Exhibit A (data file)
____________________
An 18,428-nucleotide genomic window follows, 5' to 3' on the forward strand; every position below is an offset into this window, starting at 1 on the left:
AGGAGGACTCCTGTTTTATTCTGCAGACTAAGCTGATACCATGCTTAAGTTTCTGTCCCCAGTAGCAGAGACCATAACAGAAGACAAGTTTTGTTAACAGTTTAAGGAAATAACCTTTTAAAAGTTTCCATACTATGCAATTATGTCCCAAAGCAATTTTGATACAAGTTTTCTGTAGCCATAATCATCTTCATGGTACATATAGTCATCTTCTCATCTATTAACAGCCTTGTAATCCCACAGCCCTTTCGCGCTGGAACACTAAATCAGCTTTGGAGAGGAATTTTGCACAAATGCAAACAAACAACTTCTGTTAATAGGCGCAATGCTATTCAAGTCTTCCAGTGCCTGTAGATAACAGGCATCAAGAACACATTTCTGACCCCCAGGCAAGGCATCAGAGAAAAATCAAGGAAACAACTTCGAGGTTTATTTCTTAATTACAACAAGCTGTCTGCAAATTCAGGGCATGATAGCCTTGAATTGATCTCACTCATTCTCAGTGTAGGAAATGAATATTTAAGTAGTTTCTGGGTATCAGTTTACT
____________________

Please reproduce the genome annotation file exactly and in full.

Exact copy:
An 18,428-nucleotide genomic window follows, 5' to 3' on the forward strand; every position below is an offset into this window, starting at 1 on the left:
AGGAGGACTCCTGTTTTATTCTGCAGACTAAGCTGATACCATGCTTAAGTTTCTGTCCCCAGTAGCAGAGACCATAACAGAAGACAAGTTTTGTTAACAGTTTAAGGAAATAACCTTTTAAAAGTTTCCATACTATGCAATTATGTCCCAAAGCAATTTTGATACAAGTTTTCTGTAGCCATAATCATCTTCATGGTACATATAGTCATCTTCTCATCTATTAACAGCCTTGTAATCCCACAGCCCTTTCGCGCTGGAACACTAAATCAGCTTTGGAGAGGAATTTTGCACAAATGCAAACAAACAACTTCTGTTAATAGGCGCAATGCTATTCAAGTCTTCCAGTGCCTGTAGATAACAGGCATCAAGAACACATTTCTGACCCCCAGGCAAGGCATCAGAGAAAAATCAAGGAAACAACTTCGAGGTTTATTTCTTAATTACAACAAGCTGTCTGCAAATTCAGGGCATGATAGCCTTGAATTGATCTCACTCATTCTCAGTGTAGGAAATGAATATTTAAGTAGTTTCTGGGTATCAGTTTACT